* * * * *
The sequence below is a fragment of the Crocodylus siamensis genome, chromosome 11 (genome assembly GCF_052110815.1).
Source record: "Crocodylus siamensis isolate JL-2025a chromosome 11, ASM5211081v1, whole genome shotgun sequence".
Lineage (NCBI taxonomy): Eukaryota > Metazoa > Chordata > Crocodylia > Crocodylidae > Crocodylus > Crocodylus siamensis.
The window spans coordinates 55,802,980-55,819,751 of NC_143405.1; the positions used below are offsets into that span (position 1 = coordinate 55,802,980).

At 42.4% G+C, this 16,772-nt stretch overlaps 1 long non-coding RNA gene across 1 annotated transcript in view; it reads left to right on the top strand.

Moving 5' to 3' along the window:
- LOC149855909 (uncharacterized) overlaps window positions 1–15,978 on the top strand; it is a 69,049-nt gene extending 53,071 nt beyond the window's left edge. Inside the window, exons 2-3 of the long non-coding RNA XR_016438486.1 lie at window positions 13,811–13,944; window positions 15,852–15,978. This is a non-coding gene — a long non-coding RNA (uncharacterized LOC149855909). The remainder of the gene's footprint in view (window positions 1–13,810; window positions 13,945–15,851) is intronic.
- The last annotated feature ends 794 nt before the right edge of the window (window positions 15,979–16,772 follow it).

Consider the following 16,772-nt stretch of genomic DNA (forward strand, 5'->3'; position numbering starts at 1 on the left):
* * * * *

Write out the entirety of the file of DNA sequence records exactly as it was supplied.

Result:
The sequence below is a fragment of the Crocodylus siamensis genome, chromosome 11 (genome assembly GCF_052110815.1).
Source record: "Crocodylus siamensis isolate JL-2025a chromosome 11, ASM5211081v1, whole genome shotgun sequence".
Lineage (NCBI taxonomy): Eukaryota > Metazoa > Chordata > Crocodylia > Crocodylidae > Crocodylus > Crocodylus siamensis.
The window spans coordinates 55,802,980-55,819,751 of NC_143405.1; the positions used below are offsets into that span (position 1 = coordinate 55,802,980).

At 42.4% G+C, this 16,772-nt stretch overlaps 1 long non-coding RNA gene across 1 annotated transcript in view; it reads left to right on the top strand.

Moving 5' to 3' along the window:
- LOC149855909 (uncharacterized) overlaps window positions 1–15,978 on the top strand; it is a 69,049-nt gene extending 53,071 nt beyond the window's left edge. Inside the window, exons 2-3 of the long non-coding RNA XR_016438486.1 lie at window positions 13,811–13,944; window positions 15,852–15,978. This is a non-coding gene — a long non-coding RNA (uncharacterized LOC149855909). The remainder of the gene's footprint in view (window positions 1–13,810; window positions 13,945–15,851) is intronic.
- The last annotated feature ends 794 nt before the right edge of the window (window positions 15,979–16,772 follow it).

Consider the following 16,772-nt stretch of genomic DNA (forward strand, 5'->3'; position numbering starts at 1 on the left):